Lung cancer is the most common cause of cancer-related death in the United States resulting in more than 158,000 deaths each year. Moffitt Cancer Center, in conjunction with partner institutions, initiated a multicenter phase 1b clinical trial to determine the safety and efficacy of a new drug combination for non-small cell lung cancer that stimulates a patient's immune system to target and kill cancer cells.

Contact: Steve Blanchard
steve.blanchard@moffitt.org
813-745-1718
H. Lee Moffitt Cancer Center & Research Institute

Public Release: 17-Feb-2016
JAMA Surgery
Use of breast conservation surgery for cancer decreases; high-rate of reoperation
In a study published online by JAMA Surgery, Art Sedrakyan, M.D., Ph.D., of Weill Cornell Medical College, New York, and colleagues examined the use of breast conservation surgery (BCS) in New York State and determined rates of reoperation, procedure choice, and the effect of surgeon experience on the odds of a reoperation 90 days after BCS.

Contact: Jen Gundersen
jeg2034@med.cornell.edu
646-317-7402
The JAMA Network Journals

Public Release: 17-Feb-2016
Inorganic Chemistry
Pairing pain medicine with metal ions to battle cancer
Fighting chemoresistant cancer remains a huge challenge that scientists are tackling from as many angles as they can. One alternative approach involves pairing two groups of compounds -- pain medicine and metal ions -- that have individually shown promise as anti-cancer agents. Scientists report in the ACS journal Inorganic Chemistry that combining the two led to new compounds that could destroy drug-resistant cancer cells and leave most normal cells alone in lab tests.

Contact: Michael Bernstein
m_bernstein@acs.org
202-872-6042
American Chemical Society

Public Release: 17-Feb-2016
Southern Surgical Association Annual Meeting
Journal of American College of Surgeons
Chemotherapy preferable to radiotherapy to reduce distant pancreatic cancer recurrences
Patients who received chemotherapy after surgical resection of pancreatic cancer have fewer distant disease recurrences and longer overall survival than those who also had adjuvant chemoradiation therapy.

Contact: Devin Rose
pressinquiry@facs.org
312-202-5324
American College of Surgeons

Public Release: 17-Feb-2016
Journal of Thoracic Oncology
Autoantibodies may help detect lung cancer earlier
Preliminary research has identified autoantibodies, immune proteins found in the blood specific for one's own proteins, that can potentially detect lung cancer early by distinguishing between smokers with or without lung cancer and also discriminate between lung cancer and low-dose computed tomography (LDCT) detected non-cancerous lung lesions.

Contact: Jeff Wolf
Jeff.Wolf@iaslc.org
720-325-2952
International Association for the Study of Lung Cancer

Public Release: 17-Feb-2016
Obstetrics & Gynecology
Researchers publish on connection between anal cancer, HPV
Researchers at Women & Infants Hospital, a Care New England hospital, recently published the results of a study demonstrating a connection between anal cancer and human papillomavirus infection.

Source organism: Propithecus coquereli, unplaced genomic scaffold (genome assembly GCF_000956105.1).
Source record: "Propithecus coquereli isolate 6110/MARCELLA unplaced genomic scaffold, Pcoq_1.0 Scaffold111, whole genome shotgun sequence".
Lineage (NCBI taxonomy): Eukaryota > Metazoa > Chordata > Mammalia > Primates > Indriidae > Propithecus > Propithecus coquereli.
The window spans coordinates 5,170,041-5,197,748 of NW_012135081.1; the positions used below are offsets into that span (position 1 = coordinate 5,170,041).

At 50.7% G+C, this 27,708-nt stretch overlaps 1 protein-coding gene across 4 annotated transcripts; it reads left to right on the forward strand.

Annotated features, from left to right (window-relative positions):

Contact: Susan McDonald
slmcdonald@wihri.org
401-681-2816
Care New England

Public Release: 17-Feb-2016
EBioMedicine
New predictor of cancer
Epigenetic age is a new way to measure your biological age. When your biological (epigenetic) age is older than your chronological age, you are at increased risk for getting and dying of cancer, reports a new study. And the bigger the difference between the two ages, the higher your risk of dying of cancer. The research could be used to develop an early detection blood test for cancer.
US Department of Veterans Affairs

Contact: Marla Paul
marla-paul@northwestern.edu
Northwestern University

Public Release: 17-Feb-2016
Obstetrics & Gynecology
Researchers find marked gender differences in scholarly productivity
The differences between men and women seem to infiltrate yet another aspect of medicine with a study spearheaded at Women & Infants Hospital, a Care New England hospital, indicating that younger female gynecologic oncologists were less productive scholastically and, therefore, poorly represented in the higher academic ranks, than their male contemporaries.

Contact: Susan McDonald
slmcdonald@wihri.org
401-681-2816
Care New England

Public Release: 16-Feb-2016
JAMA Internal Medicine
Mining a deep vein of data, researchers make key findings on IV device use
By looking at data from 10 Michigan hospitals participating in an unprecedented collaborative quality-improvement effort, researchers have shown how much variation exists when it comes to the use of intravenous devices called peripherally inserted central catheters, or PICCs.
BCBSM Value Partnerships program

Contact: Haley Otman
otmanh@med.umich.edu
734-764-2220
University of Michigan Health System

Public Release: 16-Feb-2016
Gastroenterology
Colorectal cancer patients need colonoscopy after cancer resection